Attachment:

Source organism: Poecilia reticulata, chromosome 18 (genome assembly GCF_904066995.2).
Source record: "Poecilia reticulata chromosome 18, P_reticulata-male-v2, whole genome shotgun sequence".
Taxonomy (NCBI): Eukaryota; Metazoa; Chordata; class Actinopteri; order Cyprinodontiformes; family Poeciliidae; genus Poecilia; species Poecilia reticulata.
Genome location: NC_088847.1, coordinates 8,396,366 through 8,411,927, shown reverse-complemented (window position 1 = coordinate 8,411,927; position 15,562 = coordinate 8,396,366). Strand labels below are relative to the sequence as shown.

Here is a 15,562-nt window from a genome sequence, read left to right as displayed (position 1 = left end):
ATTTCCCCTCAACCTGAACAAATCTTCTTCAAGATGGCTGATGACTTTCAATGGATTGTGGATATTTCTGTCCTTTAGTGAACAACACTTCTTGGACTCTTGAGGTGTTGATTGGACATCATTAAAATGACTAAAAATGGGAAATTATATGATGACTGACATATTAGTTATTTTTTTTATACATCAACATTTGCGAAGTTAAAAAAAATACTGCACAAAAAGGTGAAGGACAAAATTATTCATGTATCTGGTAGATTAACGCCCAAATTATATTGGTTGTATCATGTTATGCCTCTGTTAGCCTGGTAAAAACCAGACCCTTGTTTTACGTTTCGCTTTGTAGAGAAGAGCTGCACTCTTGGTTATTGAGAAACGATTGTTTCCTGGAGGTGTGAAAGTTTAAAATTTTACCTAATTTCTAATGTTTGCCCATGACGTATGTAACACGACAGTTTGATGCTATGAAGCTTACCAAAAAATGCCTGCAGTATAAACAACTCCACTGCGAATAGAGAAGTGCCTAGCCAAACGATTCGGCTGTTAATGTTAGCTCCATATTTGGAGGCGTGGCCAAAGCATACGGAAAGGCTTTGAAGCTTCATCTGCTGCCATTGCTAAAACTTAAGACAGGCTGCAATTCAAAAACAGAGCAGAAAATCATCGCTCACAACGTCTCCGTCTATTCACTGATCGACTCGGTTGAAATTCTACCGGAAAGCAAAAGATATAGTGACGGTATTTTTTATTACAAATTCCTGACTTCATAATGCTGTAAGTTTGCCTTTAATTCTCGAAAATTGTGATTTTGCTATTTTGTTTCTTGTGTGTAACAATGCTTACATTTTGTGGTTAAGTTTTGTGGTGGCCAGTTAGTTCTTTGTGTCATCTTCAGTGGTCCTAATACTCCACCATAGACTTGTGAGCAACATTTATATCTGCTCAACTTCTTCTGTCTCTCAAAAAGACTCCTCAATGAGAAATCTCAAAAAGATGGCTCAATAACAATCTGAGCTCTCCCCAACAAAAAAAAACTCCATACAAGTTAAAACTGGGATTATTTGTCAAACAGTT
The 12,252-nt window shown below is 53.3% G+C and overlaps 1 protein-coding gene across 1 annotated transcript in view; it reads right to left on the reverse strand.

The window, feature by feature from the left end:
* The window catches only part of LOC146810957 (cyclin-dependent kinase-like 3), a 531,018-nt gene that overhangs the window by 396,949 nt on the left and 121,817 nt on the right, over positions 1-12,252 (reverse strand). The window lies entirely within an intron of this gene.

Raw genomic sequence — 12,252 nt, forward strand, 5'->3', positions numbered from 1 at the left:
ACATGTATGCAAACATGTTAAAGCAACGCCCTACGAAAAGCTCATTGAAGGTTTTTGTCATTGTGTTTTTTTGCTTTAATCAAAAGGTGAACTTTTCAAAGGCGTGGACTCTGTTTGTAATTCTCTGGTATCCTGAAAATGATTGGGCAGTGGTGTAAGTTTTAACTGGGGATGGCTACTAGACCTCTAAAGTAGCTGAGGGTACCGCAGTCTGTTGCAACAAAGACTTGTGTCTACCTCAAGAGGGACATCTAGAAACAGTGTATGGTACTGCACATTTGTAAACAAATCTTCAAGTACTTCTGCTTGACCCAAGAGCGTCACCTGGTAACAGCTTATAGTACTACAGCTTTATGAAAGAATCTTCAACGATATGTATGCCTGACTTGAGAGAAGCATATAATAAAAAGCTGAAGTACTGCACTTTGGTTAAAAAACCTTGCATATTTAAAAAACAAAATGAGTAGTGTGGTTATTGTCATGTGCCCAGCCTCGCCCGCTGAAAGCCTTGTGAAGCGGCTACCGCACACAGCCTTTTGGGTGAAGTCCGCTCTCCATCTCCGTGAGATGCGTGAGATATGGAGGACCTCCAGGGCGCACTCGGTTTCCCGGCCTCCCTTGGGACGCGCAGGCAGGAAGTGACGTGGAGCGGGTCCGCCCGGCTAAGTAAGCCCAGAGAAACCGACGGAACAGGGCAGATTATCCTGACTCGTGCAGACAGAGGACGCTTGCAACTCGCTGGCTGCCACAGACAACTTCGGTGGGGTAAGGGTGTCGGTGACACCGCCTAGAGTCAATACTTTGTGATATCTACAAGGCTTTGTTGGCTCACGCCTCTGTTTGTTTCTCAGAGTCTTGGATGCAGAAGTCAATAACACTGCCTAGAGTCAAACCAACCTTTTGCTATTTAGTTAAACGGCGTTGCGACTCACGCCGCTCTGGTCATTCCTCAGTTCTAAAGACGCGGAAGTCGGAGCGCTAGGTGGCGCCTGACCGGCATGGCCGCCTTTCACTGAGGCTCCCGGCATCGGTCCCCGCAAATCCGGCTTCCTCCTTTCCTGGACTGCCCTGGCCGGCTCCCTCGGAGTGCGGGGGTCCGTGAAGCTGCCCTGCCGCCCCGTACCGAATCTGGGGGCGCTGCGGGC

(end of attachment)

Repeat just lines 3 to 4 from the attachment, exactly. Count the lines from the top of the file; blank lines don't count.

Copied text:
Taxonomy (NCBI): Eukaryota; Metazoa; Chordata; class Actinopteri; order Cyprinodontiformes; family Poeciliidae; genus Poecilia; species Poecilia reticulata.
Genome location: NC_088847.1, coordinates 8,396,366 through 8,411,927, shown reverse-complemented (window position 1 = coordinate 8,411,927; position 15,562 = coordinate 8,396,366). Strand labels below are relative to the sequence as shown.